Asia-Pacific finance chiefs vowed to work together to further local growth during the Asian Development Bank’s annual meeting, but acute friction among the region’s three largest economies — China, Japan and South Korea — cast a shadow over this ambition.

With no signs of its ties improving with Beijing and Seoul, Tokyo sought to use the ADB gathering, which wrapped up Sunday in New Delhi, to deepen relations with Southeast Asian economies, hoping to capitalize on their rapid growth and revitalize its own moribund economy.

Amid escalating political tensions in East Asia, China and South Korea elected against sending their finance ministers and central bank governors to an ASEAN Plus Three meeting Friday on the margins of the main conference. The forum comprises the 10 members of the Association of Southeast Asian Nations and Japan, China and South Korea.

China’s vice finance minister, dispatched to New Delhi as a stand-in for Finance Minister Lou Jiwei, said the dual absence of his boss and the Chinese central bank’s governor was due to current “domestic, important discussions.” The envoy claimed the move was in no way related to the diplomatic strains with Japan over the Senkaku Islands.

But a former senior Finance Ministry official who traveled to the New Delhi confab to attend some of the events said the absence of the Chinese and South Korean finance leaders was apparently due to the imbroglios with Beijing over the Senkaku islets and with Seoul over the Takeshima islets administered by South Korea but claimed by Japan.

Matters were hardly helped when Finance Minister and Deputy Prime Minister Taro Aso made provocative remarks about China at the conference Saturday and showed little intention of seeking to heal the bilateral relationship. Japan has “never enjoyed smooth relations with China in the past 1,500 years,” Aso, Prime Minister Shinzo Abe’s right-hand man, told an audience of businesspeople at an ADB-related event.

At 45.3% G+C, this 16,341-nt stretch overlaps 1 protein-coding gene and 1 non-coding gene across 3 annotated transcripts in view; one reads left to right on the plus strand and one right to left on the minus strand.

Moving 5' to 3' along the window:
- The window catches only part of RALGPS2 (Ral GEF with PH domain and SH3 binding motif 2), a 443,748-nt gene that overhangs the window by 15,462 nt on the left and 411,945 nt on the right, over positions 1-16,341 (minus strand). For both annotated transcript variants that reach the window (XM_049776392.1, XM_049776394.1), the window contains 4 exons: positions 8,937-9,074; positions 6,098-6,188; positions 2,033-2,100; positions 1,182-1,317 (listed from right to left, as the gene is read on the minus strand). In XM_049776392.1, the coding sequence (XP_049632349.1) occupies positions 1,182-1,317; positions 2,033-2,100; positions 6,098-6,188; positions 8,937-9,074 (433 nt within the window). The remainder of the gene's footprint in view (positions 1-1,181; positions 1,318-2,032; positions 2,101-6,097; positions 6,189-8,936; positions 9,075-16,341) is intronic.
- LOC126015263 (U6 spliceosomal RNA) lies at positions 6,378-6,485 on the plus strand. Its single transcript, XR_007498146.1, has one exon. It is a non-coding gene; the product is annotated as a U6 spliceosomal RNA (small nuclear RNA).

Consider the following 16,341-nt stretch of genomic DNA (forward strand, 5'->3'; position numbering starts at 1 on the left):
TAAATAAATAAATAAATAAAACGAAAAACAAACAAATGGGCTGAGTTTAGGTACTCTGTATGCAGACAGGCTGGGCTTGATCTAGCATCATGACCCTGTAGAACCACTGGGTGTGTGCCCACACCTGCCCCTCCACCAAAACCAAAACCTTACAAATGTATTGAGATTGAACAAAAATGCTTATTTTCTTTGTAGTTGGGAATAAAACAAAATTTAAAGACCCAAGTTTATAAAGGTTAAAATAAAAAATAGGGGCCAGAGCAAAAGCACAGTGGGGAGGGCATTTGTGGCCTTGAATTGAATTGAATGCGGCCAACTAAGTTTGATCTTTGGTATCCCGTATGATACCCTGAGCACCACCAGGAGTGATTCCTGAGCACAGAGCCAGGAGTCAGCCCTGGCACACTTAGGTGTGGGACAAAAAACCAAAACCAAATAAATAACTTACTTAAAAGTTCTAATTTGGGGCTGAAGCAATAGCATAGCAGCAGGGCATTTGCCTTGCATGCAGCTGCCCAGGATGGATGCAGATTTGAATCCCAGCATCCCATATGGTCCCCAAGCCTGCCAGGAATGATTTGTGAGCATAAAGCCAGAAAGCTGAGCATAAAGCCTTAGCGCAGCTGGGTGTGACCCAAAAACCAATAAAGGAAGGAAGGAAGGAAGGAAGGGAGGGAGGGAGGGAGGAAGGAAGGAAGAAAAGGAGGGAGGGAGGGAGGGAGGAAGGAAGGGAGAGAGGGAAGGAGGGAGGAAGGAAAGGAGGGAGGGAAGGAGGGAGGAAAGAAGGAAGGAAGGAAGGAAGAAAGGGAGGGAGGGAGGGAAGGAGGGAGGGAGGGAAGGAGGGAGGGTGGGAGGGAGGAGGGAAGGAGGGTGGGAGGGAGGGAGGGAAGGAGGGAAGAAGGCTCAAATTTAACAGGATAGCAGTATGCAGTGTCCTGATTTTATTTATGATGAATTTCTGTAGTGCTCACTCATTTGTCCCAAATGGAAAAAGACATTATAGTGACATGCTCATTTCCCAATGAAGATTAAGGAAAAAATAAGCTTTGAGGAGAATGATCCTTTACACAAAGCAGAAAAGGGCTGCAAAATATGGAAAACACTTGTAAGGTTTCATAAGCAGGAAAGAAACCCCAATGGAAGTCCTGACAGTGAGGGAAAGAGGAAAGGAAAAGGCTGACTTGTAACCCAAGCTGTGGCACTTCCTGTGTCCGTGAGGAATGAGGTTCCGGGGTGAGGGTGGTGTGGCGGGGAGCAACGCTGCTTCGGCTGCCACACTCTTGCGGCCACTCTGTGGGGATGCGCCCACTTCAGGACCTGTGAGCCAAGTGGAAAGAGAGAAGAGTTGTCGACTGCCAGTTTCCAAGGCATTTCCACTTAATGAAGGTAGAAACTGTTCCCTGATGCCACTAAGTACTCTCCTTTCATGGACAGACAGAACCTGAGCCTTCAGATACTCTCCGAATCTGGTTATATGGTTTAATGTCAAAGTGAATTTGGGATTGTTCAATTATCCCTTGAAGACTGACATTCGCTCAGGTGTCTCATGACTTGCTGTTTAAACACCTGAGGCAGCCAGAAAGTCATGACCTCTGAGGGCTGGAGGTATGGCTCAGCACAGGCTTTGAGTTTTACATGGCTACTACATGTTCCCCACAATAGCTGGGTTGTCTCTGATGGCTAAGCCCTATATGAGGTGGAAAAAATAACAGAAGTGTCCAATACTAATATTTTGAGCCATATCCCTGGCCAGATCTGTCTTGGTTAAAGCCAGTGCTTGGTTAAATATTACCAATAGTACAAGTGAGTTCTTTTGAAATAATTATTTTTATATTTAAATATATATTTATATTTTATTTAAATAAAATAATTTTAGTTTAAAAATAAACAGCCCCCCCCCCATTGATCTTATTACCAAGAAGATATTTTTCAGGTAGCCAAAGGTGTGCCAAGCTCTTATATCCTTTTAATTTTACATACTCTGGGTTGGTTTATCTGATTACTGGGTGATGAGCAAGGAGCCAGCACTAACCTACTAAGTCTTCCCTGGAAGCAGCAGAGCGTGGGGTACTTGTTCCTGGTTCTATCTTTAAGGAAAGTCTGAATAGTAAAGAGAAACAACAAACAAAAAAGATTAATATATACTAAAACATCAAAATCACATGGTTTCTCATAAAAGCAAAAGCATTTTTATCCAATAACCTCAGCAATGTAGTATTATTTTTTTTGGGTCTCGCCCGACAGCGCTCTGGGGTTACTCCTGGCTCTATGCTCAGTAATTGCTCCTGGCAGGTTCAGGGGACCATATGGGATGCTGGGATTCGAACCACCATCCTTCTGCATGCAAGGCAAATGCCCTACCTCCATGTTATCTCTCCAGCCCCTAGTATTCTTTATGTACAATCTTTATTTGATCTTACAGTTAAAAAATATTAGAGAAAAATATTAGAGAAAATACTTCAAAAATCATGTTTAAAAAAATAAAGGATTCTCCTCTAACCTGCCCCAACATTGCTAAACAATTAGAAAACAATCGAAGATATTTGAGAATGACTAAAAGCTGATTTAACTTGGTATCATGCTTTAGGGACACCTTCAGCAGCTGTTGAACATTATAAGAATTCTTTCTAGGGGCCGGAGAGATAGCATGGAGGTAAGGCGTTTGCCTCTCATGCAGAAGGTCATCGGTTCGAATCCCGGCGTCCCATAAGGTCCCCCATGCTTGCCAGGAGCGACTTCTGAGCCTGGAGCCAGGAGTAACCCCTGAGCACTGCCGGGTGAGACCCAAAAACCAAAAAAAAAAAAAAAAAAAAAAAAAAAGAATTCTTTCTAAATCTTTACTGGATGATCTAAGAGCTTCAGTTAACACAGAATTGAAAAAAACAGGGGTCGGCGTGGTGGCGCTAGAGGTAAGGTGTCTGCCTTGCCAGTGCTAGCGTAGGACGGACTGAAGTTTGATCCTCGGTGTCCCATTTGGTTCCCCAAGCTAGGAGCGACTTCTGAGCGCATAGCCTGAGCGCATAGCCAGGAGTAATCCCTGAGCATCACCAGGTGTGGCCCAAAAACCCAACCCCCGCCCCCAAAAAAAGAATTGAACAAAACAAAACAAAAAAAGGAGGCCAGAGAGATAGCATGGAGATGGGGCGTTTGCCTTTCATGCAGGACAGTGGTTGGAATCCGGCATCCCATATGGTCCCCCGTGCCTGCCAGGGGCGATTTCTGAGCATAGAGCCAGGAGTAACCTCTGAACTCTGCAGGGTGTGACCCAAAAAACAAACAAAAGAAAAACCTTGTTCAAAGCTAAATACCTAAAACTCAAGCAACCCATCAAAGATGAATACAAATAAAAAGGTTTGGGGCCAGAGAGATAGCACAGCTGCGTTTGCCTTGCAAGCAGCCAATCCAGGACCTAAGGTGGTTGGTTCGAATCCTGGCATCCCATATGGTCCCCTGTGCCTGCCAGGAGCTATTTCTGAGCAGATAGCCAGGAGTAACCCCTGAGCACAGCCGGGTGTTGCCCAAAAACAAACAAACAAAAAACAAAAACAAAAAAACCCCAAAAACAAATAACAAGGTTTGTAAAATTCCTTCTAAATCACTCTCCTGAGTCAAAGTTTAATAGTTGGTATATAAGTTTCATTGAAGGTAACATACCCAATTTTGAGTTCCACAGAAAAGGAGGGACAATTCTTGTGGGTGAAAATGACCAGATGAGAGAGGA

Aso recently enraged Beijing, as well as Seoul, by visiting controversial Yasukuni Shrine, along with several fellow Cabinet ministers. The shrine honors Japan’s war dead, along with a number of Class-A war criminals.

This is not the first time China has slighted an international conference: It decided against sending its finance chiefs to the annual meetings of the International Monetary Fund and World Bank in Tokyo last October. Just a month earlier, the Japanese government infuriated Beijing by purchasing three of the five main islets in the Senkaku chain.

A trilateral meeting between Tokyo, Beijing and Seoul held regularly on the sidelines of annual ADB get-togethers since 2000 also fell victim to the tension and was scrapped this year in what some analysts said was an attempt by Beijing to marginalize Tokyo. China, this year’s chair, canceled the gathering by citing a lack of major topics that needed to be discussed among the three neighbors.

A government source close to Aso said he would never plead with China to organize a bilateral meeting on resolving the increasingly bitter Senkakus standoff.

But analysts point out that despite Tokyo’s acrimonious relations with Beijing and Seoul, the two countries’ economies remain critical for Japanese companies. Meanwhile, the ADB warned of a potentially negative ripple effect on the broader regional economy unless tensions are reined in.

“The angry exchange of words escalated into a PRC (People’s Republic of China) boycott of Japanese goods, causing a sharp drop in trade and engulfing Japanese investment in a cloud of uncertainty,” the bank warned in its 2013 Asian Development Outlook report issued ahead of the New Delhi conference.

Such a situation poses “a clear risk to the outlook” of the wider Asian economy, the report concludes.

With no side willing to back down for now in either the Senkaku or Takeshima sovereignty clashes, Tokyo is looking to foster stronger economic ties with Southeast Asian countries. On Friday, Japan launched a new framework for financial cooperation with ASEAN member nations and held the inaugural meeting of their finance leaders and central bank chiefs on the sidelines of the New Delhi pow-wow.

This gathering was organized separately from the framework of the ASEAN Plus Three, underscoring Japan’s efforts to build its influence in the fast-growing regional bloc instead of focusing on getting relations with China and South Korea back on track.

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